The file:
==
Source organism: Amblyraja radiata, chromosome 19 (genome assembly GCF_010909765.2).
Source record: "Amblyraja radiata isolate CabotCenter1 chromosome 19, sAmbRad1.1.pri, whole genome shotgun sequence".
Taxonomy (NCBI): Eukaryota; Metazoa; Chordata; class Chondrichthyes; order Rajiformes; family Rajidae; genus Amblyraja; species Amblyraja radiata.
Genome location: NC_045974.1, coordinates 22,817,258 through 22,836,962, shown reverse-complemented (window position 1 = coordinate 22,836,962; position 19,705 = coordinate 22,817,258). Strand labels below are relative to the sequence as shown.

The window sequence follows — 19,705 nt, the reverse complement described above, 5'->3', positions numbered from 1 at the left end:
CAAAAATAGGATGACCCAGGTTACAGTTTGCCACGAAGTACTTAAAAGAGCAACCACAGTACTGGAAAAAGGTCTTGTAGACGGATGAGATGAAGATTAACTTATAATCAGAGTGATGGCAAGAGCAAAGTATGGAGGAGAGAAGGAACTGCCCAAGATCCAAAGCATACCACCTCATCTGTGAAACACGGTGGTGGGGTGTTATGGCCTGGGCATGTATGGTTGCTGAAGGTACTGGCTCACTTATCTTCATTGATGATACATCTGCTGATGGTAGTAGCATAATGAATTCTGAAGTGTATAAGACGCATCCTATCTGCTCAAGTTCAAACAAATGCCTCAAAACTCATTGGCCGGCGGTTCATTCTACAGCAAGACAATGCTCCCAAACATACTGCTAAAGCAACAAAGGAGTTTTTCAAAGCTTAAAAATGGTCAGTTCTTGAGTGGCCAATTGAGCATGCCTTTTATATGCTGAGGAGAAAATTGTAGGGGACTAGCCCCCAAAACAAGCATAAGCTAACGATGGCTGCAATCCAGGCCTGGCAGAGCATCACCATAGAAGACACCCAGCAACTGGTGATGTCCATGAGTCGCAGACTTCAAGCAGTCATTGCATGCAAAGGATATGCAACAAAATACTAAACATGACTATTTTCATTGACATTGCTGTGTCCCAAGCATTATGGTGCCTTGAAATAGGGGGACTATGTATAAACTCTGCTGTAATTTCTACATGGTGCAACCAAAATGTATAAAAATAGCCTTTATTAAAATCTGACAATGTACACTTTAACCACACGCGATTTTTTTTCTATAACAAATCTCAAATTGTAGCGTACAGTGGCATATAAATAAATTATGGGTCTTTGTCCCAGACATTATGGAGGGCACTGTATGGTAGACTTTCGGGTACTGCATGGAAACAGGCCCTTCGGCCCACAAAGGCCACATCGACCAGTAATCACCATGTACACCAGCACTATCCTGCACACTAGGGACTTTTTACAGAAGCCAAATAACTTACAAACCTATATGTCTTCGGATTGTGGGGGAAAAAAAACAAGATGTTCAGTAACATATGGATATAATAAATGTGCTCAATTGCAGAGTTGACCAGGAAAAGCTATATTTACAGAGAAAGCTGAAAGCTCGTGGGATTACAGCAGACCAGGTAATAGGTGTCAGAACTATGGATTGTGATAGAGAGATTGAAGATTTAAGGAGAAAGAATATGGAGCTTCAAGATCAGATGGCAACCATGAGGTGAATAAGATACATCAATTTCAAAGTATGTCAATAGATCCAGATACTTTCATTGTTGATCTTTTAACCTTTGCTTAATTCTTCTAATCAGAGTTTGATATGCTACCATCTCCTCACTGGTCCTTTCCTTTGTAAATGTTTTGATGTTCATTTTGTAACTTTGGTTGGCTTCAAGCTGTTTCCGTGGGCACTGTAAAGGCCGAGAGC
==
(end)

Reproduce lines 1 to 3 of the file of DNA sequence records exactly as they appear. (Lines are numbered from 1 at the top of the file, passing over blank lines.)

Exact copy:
Source organism: Amblyraja radiata, chromosome 19 (genome assembly GCF_010909765.2).
Source record: "Amblyraja radiata isolate CabotCenter1 chromosome 19, sAmbRad1.1.pri, whole genome shotgun sequence".
Taxonomy (NCBI): Eukaryota; Metazoa; Chordata; class Chondrichthyes; order Rajiformes; family Rajidae; genus Amblyraja; species Amblyraja radiata.